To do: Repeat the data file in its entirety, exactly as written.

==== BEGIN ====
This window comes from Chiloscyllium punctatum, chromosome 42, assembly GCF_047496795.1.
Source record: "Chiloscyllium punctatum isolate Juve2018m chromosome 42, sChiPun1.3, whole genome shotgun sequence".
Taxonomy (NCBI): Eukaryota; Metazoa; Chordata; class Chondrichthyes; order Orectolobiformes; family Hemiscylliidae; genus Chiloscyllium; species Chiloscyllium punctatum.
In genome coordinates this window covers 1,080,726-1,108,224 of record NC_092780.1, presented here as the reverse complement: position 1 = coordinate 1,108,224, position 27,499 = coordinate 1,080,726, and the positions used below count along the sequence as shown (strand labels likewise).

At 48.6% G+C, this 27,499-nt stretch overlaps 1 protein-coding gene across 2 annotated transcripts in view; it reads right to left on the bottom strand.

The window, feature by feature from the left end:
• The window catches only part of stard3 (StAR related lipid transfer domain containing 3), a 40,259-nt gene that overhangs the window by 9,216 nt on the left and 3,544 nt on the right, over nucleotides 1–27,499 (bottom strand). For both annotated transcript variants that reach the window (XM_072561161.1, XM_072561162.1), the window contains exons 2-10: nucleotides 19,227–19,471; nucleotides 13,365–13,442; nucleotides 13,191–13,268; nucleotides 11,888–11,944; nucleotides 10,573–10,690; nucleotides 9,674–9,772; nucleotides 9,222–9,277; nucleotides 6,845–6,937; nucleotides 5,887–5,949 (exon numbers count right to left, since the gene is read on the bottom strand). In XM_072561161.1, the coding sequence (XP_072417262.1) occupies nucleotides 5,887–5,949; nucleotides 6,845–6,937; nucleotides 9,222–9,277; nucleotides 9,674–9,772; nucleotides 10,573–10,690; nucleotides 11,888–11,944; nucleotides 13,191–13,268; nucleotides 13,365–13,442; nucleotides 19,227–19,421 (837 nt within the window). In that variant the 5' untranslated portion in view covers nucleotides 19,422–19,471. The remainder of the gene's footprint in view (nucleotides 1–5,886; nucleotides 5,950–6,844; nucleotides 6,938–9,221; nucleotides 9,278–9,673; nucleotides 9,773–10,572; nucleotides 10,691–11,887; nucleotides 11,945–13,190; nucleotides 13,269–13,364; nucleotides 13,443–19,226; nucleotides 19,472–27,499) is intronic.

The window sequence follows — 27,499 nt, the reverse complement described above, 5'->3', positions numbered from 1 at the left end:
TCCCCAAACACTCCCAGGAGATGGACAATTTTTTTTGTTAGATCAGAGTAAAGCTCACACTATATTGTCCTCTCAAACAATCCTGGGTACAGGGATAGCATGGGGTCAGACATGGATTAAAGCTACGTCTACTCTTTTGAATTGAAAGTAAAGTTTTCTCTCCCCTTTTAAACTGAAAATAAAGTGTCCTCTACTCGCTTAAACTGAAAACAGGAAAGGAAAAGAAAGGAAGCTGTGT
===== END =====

This window comes from Chiloscyllium punctatum, chromosome 42, assembly GCF_047496795.1.
Source record: "Chiloscyllium punctatum isolate Juve2018m chromosome 42, sChiPun1.3, whole genome shotgun sequence".
Taxonomy (NCBI): Eukaryota; Metazoa; Chordata; class Chondrichthyes; order Orectolobiformes; family Hemiscylliidae; genus Chiloscyllium; species Chiloscyllium punctatum.
In genome coordinates this window covers 1,080,726-1,108,224 of record NC_092780.1, presented here as the reverse complement: position 1 = coordinate 1,108,224, position 27,499 = coordinate 1,080,726, and the positions used below count along the sequence as shown (strand labels likewise).

At 48.6% G+C, this 27,499-nt stretch overlaps 1 protein-coding gene across 2 annotated transcripts in view; it reads right to left on the bottom strand.

The window, feature by feature from the left end:
• The window catches only part of stard3 (StAR related lipid transfer domain containing 3), a 40,259-nt gene that overhangs the window by 9,216 nt on the left and 3,544 nt on the right, over nucleotides 1–27,499 (bottom strand). For both annotated transcript variants that reach the window (XM_072561161.1, XM_072561162.1), the window contains exons 2-10: nucleotides 19,227–19,471; nucleotides 13,365–13,442; nucleotides 13,191–13,268; nucleotides 11,888–11,944; nucleotides 10,573–10,690; nucleotides 9,674–9,772; nucleotides 9,222–9,277; nucleotides 6,845–6,937; nucleotides 5,887–5,949 (exon numbers count right to left, since the gene is read on the bottom strand). In XM_072561161.1, the coding sequence (XP_072417262.1) occupies nucleotides 5,887–5,949; nucleotides 6,845–6,937; nucleotides 9,222–9,277; nucleotides 9,674–9,772; nucleotides 10,573–10,690; nucleotides 11,888–11,944; nucleotides 13,191–13,268; nucleotides 13,365–13,442; nucleotides 19,227–19,421 (837 nt within the window). In that variant the 5' untranslated portion in view covers nucleotides 19,422–19,471. The remainder of the gene's footprint in view (nucleotides 1–5,886; nucleotides 5,950–6,844; nucleotides 6,938–9,221; nucleotides 9,278–9,673; nucleotides 9,773–10,572; nucleotides 10,691–11,887; nucleotides 11,945–13,190; nucleotides 13,269–13,364; nucleotides 13,443–19,226; nucleotides 19,472–27,499) is intronic.

The window sequence follows — 27,499 nt, the reverse complement described above, 5'->3', positions numbered from 1 at the left end:
TCCCCAAACACTCCCAGGAGATGGACAATTTTTTTTGTTAGATCAGAGTAAAGCTCACACTATATTGTCCTCTCAAACAATCCTGGGTACAGGGATAGCATGGGGTCAGACATGGATTAAAGCTACGTCTACTCTTTTGAATTGAAAGTAAAGTTTTCTCTCCCCTTTTAAACTGAAAATAAAGTGTCCTCTACTCGCTTAAACTGAAAACAGGAAAGGAAAAGAAAGGAAGCTGTGT